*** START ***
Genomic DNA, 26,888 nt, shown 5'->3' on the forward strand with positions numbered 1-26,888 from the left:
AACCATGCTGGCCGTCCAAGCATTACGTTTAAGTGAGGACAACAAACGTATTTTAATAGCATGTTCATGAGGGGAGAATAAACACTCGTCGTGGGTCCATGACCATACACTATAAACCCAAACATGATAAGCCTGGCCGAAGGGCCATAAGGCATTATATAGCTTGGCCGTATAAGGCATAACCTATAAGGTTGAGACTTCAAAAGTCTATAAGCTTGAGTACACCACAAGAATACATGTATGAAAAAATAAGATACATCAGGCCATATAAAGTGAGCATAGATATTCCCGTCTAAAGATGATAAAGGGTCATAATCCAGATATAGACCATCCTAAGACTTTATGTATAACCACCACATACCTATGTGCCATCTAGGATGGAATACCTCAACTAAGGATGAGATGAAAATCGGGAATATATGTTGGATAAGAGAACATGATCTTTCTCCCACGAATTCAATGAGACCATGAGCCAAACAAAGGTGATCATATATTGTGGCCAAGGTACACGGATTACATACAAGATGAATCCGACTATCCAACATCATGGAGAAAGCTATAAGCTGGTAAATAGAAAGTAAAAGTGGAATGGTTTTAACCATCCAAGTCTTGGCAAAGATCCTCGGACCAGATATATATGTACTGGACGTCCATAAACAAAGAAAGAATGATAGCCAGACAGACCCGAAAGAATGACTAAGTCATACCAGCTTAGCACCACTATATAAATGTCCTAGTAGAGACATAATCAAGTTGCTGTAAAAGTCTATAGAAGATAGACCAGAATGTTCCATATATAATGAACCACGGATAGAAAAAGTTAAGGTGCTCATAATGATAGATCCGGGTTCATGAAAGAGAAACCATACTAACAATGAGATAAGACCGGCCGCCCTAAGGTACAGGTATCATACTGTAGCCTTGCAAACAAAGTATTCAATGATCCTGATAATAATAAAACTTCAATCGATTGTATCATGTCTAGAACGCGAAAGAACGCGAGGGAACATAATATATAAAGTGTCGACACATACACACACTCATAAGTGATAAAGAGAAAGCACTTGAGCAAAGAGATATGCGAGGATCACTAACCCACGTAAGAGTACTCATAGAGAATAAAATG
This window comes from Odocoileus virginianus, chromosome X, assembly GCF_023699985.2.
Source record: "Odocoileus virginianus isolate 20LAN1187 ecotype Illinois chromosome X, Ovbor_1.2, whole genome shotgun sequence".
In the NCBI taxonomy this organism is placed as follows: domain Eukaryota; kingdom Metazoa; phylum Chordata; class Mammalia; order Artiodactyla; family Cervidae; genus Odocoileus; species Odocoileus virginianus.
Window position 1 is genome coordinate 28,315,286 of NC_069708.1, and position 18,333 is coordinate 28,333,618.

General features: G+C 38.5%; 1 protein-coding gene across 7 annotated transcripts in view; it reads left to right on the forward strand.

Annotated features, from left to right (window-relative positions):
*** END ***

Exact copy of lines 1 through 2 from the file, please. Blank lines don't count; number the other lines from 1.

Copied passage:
Genomic DNA, 26,888 nt, shown 5'->3' on the forward strand with positions numbered 1-26,888 from the left:
AACCATGCTGGCCGTCCAAGCATTACGTTTAAGTGAGGACAACAAACGTATTTTAATAGCATGTTCATGAGGGGAGAATAAACACTCGTCGTGGGTCCATGACCATACACTATAAACCCAAACATGATAAGCCTGGCCGAAGGGCCATAAGGCATTATATAGCTTGGCCGTATAAGGCATAACCTATAAGGTTGAGACTTCAAAAGTCTATAAGCTTGAGTACACCACAAGAATACATGTATGAAAAAATAAGATACATCAGGCCATATAAAGTGAGCATAGATATTCCCGTCTAAAGATGATAAAGGGTCATAATCCAGATATAGACCATCCTAAGACTTTATGTATAACCACCACATACCTATGTGCCATCTAGGATGGAATACCTCAACTAAGGATGAGATGAAAATCGGGAATATATGTTGGATAAGAGAACATGATCTTTCTCCCACGAATTCAATGAGACCATGAGCCAAACAAAGGTGATCATATATTGTGGCCAAGGTACACGGATTACATACAAGATGAATCCGACTATCCAACATCATGGAGAAAGCTATAAGCTGGTAAATAGAAAGTAAAAGTGGAATGGTTTTAACCATCCAAGTCTTGGCAAAGATCCTCGGACCAGATATATATGTACTGGACGTCCATAAACAAAGAAAGAATGATAGCCAGACAGACCCGAAAGAATGACTAAGTCATACCAGCTTAGCACCACTATATAAATGTCCTAGTAGAGACATAATCAAGTTGCTGTAAAAGTCTATAGAAGATAGACCAGAATGTTCCATATATAATGAACCACGGATAGAAAAAGTTAAGGTGCTCATAATGATAGATCCGGGTTCATGAAAGAGAAACCATACTAACAATGAGATAAGACCGGCCGCCCTAAGGTACAGGTATCATACTGTAGCCTTGCAAACAAAGTATTCAATGATCCTGATAATAATAAAACTTCAATCGATTGTATCATGTCTAGAACGCGAAAGAACGCGAGGGAACATAATATATAAAGTGTCGACACATACACACACTCATAAGTGATAAAGAGAAAGCACTTGAGCAAAGAGATATGCGAGGATCACTAACCCACGTAAGAGTACTCATAGAGAATAAAATG